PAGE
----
Bambuna — kindling entrepreneurship among rural women in Una

Rajesh Sharma

To provide skills to rural youth in bamboo craft and furniture making with the ultimate objective of providing them a sustainable livelihood, the Una district administration and the Una forest division recently launched the ‘Bambuna’ project in Lamlehri village, 15 km from Una.

Divisional Forest Officer Yashu Deep Singh said: “Bamboo is abundantly available in the district and the species has recently been removed from the purview of transit permit regime, which means it is not considered as a forest produce now and can not only be harvested, but also propagated on private land for income generation activities.”

The DFO said the project idea came up during discussions with district officials and funds to the tune of Rs 1 lakh were arranged by the District Rural Development Authority. A vacant building used in a previous project in Lamlehri village was put to use. Next, he said local youth were motivated to join the training, for which services of a bamboo craftsman from Tripura were hired. 

At first, locals seemed reluctant to spare time for the training since bamboo craft has never been introduced as employment generation in the rural areas here, said trainer craftsman Bimal Deprama. He, however, said with constant motivation of the government field officers, some women began taking interest. He said gradually, a group of seven women finally settled for the training, which is now into the fourth month.

Sunita, a local resident, said she was happy with the training being imparted since the products are new to the area and that she found bamboo craft as very interesting. She said during the last four months, they had been given training on various processes such as harvesting, cutting, drying, seasoning and shredding bamboo besides stripping, weaving, smoothening and polishing various designs from the strips. 

Pooja, who completed her schooling, but could not join college, said she was now motivated to take up the vocation as a profession. She said: “We have learnt to make different designs of dustbins, fruit baskets, table flag stands, table lamp shades and trays besides some designs of tables used as furniture. After smoothening and polishing, the products really come to life, but it will need some more practice to bring these to the level as we had seen in the magazines brought for us by the department officers.”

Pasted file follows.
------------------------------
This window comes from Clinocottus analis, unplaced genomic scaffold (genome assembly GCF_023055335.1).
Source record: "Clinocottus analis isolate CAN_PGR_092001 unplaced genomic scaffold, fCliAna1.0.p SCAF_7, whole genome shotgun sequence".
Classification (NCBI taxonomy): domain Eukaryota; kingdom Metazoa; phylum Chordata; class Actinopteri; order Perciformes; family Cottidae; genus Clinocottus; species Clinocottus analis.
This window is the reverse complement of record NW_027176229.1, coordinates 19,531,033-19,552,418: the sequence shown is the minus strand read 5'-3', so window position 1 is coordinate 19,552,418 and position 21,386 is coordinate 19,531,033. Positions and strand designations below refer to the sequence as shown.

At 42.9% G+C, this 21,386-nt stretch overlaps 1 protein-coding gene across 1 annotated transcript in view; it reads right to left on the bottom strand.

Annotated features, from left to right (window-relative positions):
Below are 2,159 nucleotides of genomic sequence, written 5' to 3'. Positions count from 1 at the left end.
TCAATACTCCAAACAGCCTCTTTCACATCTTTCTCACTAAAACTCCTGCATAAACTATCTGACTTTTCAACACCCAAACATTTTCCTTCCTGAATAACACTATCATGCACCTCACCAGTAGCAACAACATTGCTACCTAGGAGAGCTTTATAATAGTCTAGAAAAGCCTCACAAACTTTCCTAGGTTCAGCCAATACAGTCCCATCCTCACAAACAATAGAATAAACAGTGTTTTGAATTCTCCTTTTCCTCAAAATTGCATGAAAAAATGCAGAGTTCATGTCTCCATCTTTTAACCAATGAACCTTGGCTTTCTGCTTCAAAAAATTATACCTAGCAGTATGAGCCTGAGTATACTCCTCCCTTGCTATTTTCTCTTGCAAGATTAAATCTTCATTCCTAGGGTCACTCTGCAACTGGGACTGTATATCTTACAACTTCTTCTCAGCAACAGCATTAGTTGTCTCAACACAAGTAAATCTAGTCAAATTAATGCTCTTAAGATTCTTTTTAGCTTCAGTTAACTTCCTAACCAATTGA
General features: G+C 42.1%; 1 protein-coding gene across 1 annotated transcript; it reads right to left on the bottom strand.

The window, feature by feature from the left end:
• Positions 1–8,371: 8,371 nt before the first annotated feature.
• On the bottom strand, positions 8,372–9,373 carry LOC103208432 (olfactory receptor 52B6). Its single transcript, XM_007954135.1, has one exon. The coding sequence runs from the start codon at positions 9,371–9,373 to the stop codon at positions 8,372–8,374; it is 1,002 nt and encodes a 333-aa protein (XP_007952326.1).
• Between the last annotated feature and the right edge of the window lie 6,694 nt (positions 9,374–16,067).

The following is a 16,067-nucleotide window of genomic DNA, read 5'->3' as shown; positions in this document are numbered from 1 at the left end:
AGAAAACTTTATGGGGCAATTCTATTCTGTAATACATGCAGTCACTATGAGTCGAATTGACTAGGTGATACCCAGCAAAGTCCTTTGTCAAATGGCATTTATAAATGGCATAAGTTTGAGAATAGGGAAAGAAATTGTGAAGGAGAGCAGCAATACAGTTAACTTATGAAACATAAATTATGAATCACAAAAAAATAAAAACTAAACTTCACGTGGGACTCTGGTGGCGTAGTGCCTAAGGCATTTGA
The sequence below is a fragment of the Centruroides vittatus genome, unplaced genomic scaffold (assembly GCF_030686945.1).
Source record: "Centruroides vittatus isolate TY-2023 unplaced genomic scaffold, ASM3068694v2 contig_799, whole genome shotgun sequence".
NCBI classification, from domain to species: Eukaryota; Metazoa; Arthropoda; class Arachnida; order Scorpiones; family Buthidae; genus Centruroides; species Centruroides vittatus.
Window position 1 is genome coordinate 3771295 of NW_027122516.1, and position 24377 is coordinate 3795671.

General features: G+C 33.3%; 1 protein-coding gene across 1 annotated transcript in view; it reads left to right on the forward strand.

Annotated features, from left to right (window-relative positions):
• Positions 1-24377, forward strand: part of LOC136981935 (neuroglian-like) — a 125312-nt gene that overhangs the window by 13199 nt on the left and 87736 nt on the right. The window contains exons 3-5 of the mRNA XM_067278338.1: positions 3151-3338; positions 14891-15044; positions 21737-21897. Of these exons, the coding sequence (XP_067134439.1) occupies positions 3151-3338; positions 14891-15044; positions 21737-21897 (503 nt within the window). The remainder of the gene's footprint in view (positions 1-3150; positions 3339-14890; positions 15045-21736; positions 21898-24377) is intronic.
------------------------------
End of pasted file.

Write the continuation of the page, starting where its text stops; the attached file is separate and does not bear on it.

Parminder, another young budding bamboo artisan, seemed exalted about the fact that their products had found good market in the first ever sale put up by them at the recently concluded district-level Piplu fair in Bangana sub-division. “My parents were happy, when I told them that the items fetched a sale of about Rs 20,000,” Parminder said.

Santosh Devi, the senior most member among the trainees, said they have now constituted a Self Help Group comprising seven women and have linked this group with the Rural Development Department. She said the officers have promised to provide them training in some more products before the trainer is moved to another village.

The group members were also enthusiastic on the promise of the district administration to allocate them a shop on the Una to Hamirpur highway in Boul village, where they can showcase their products for direct sale to customers. “That is when the Self Help Group will actually begin to get sustainable and every member will be motivated to work hard in order to enhance production and quality,” she said

The DFO said the Union Ministry of Environment, Forests and Climate Change, in an office order has directed the Forest Departments of all states to use bamboo based furniture in offices. Consequently, he said the produce by the Self Help Group would be purchased and supplied to various offices of the Forest Department and Forest Corporation in the state. The product is eco-friendly and people have now got into the trend to avoid using plastic and non-degradable material in homes and offices, he said. 


Bamboo is abundantly available in the district and the species has recently been removed from the purview of transit permit regime, which means it is not considered as a forest produce now and can not only be harvested, but also propagated on private land for income generation activities. The Union Ministry of Environment, Forests and Climate Change, has directed the Forest Departments of all states to use bamboo based furniture in offices. Consequently, the produce by the Self Help Group will be purchased and supplied to various offices of the Forest Department and Forest Corporation in the state. The product is eco-friendly and people have now got into the trend to avoid using plastic and non-degradable material in homes and offices.— Yashu Deep Singh, DFO, UNA

I am happy with the training being imparted since the products are new to the area. I found bamboo craft very interesting. During the last four months, we have been trained on various processes such as harvesting, cutting, drying, seasoning and shredding bamboo besides stripping, weaving, smoothening and polishing various designs from the strips. — Sunita, A local resident

My parents were happy, when I told them that the items fetched a sale of about Rs 20,000 in the first ever sale put up by us at the recently concluded district-level Piplu fair in Bangana sub-division. — Parminder, Another young budding bamboo artisan

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